Pythagoras of Samos, mathematician and philosopher, died about 2500 years ago. Nevertheless, his name is familiar to baseball fans. The "Pythagorean Expectation", invented by Bill James in the 1980s, predicts a team's winning percentage from runs scored and runs allowed. Despite the intimidating name, Pythagorean win expectations can now be found on mainstream sites like ESPN and MLB.com.
The square of the longest side equals the sum of the squares of the two shorter sides.
To put it visually, the area of square 'c' always equals the combined areas of squares 'a' and 'b':
Pythagorean ExpectationsJames' Pythagorean Expectation uses a similar formula to express the fact that a team's winning percentage can be predicted by comparing the square of the team's runs scored to the square of the team's runs allowed.
Specifically, the ratio of wins to losses correlates with the ratio of those two squares:
Wins : Losses = Runs Scored 2 : Runs Allowed 2
The reason this formula evokes Pythagoras' name can be seen in this diagram. If the lengths of each side are represented by a team's runs scored and allowed, their balance of wins to losses is shown by the area of the squares.
Take the 2004 Red Sox as an example. They scored 949 runs while only allowing 768.
- 949 2 = 900601
- 768 2 = 589824
- Projected Winning Percentage = Projected Wins / (Projected Wins + Projected Losses)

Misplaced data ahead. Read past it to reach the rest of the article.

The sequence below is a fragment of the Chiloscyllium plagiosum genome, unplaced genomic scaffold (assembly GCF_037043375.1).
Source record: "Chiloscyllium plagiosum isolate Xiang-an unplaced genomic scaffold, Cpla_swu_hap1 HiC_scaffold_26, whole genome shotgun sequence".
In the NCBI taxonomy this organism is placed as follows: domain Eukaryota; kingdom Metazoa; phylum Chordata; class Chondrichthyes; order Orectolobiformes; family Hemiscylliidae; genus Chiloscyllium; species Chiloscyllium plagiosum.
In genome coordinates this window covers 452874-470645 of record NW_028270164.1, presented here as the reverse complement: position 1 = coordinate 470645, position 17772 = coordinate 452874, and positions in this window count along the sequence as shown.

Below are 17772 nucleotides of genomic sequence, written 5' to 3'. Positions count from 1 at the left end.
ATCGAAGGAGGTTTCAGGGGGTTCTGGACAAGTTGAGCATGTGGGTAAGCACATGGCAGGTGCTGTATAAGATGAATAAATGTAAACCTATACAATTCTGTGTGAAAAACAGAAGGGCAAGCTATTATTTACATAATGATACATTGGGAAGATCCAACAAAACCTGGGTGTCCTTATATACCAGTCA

- Projected Winning Percentage = 900601 / (900601 + 589824)
- Projected Winning Percentage = .604 (98 - 64)
Player ValuePredicting team winning percentage is useful, but the Holy Grail for general managers is a formula that determines player value. So, we use the Pythagorean formula to determine how many runs a player needs to create (or prevent) for that team to win one more game than it would otherwise.
If a team scores 810 runs and allows 810 runs, we can predict a winning percentage of .500. That is, the team should go 81-81 over a 162-game season.
For a team that scores 820 runs but still allows 810, the Pythagorean formula predicts a winning percentage of .506. This corresponds to a record of 82-80. In other words, 10 additional runs are needed to turn one loss into a win.
This is the math that underpins modern player valuation techniques such as Wins Above Replacement (WAR). By analyzing thousands of games over the last 50+ years, we calculate how many runs each play creates. For example, a double creates about 0.85 runs. A home run creates about 1.40 runs.
Then, if the above team adds a player in the off-season who contributes 21 more doubles and 30 more home runs than the player he replaces, that will create an additional 59.85 runs (21 * 0.85 + 30 * 1.40). Since every 10 runs creates an additional win, this player will add about 6 wins to the team's projected won-loss record.
The same math is used for pitching and defense. If a center fielder with great range converts 20 doubles into outs over the course of a season, he has prevented the opposition from scoring about 17 runs -- the equivalent of 1.7 wins.